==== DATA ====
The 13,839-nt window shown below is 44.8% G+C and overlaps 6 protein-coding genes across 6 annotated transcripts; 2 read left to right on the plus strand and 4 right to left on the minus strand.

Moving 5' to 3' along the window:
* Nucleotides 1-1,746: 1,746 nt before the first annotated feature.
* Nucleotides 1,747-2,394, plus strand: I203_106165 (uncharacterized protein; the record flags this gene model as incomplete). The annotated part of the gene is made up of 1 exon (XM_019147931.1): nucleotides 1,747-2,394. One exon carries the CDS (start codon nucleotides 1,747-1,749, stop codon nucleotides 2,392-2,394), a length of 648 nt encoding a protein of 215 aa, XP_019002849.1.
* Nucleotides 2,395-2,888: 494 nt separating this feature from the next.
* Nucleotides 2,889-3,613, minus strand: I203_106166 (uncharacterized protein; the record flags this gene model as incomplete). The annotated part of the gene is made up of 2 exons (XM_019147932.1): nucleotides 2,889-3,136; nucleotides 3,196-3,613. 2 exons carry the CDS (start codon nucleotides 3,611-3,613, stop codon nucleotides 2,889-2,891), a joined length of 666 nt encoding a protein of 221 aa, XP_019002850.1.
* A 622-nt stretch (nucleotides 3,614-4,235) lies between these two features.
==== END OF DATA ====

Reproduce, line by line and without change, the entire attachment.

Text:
The 13,839-nt window shown below is 44.8% G+C and overlaps 6 protein-coding genes across 6 annotated transcripts; 2 read left to right on the plus strand and 4 right to left on the minus strand.

Moving 5' to 3' along the window:
* Nucleotides 1-1,746: 1,746 nt before the first annotated feature.
* Nucleotides 1,747-2,394, plus strand: I203_106165 (uncharacterized protein; the record flags this gene model as incomplete). The annotated part of the gene is made up of 1 exon (XM_019147931.1): nucleotides 1,747-2,394. One exon carries the CDS (start codon nucleotides 1,747-1,749, stop codon nucleotides 2,392-2,394), a length of 648 nt encoding a protein of 215 aa, XP_019002849.1.
* Nucleotides 2,395-2,888: 494 nt separating this feature from the next.
* Nucleotides 2,889-3,613, minus strand: I203_106166 (uncharacterized protein; the record flags this gene model as incomplete). The annotated part of the gene is made up of 2 exons (XM_019147932.1): nucleotides 2,889-3,136; nucleotides 3,196-3,613. 2 exons carry the CDS (start codon nucleotides 3,611-3,613, stop codon nucleotides 2,889-2,891), a joined length of 666 nt encoding a protein of 221 aa, XP_019002850.1.
* A 622-nt stretch (nucleotides 3,614-4,235) lies between these two features.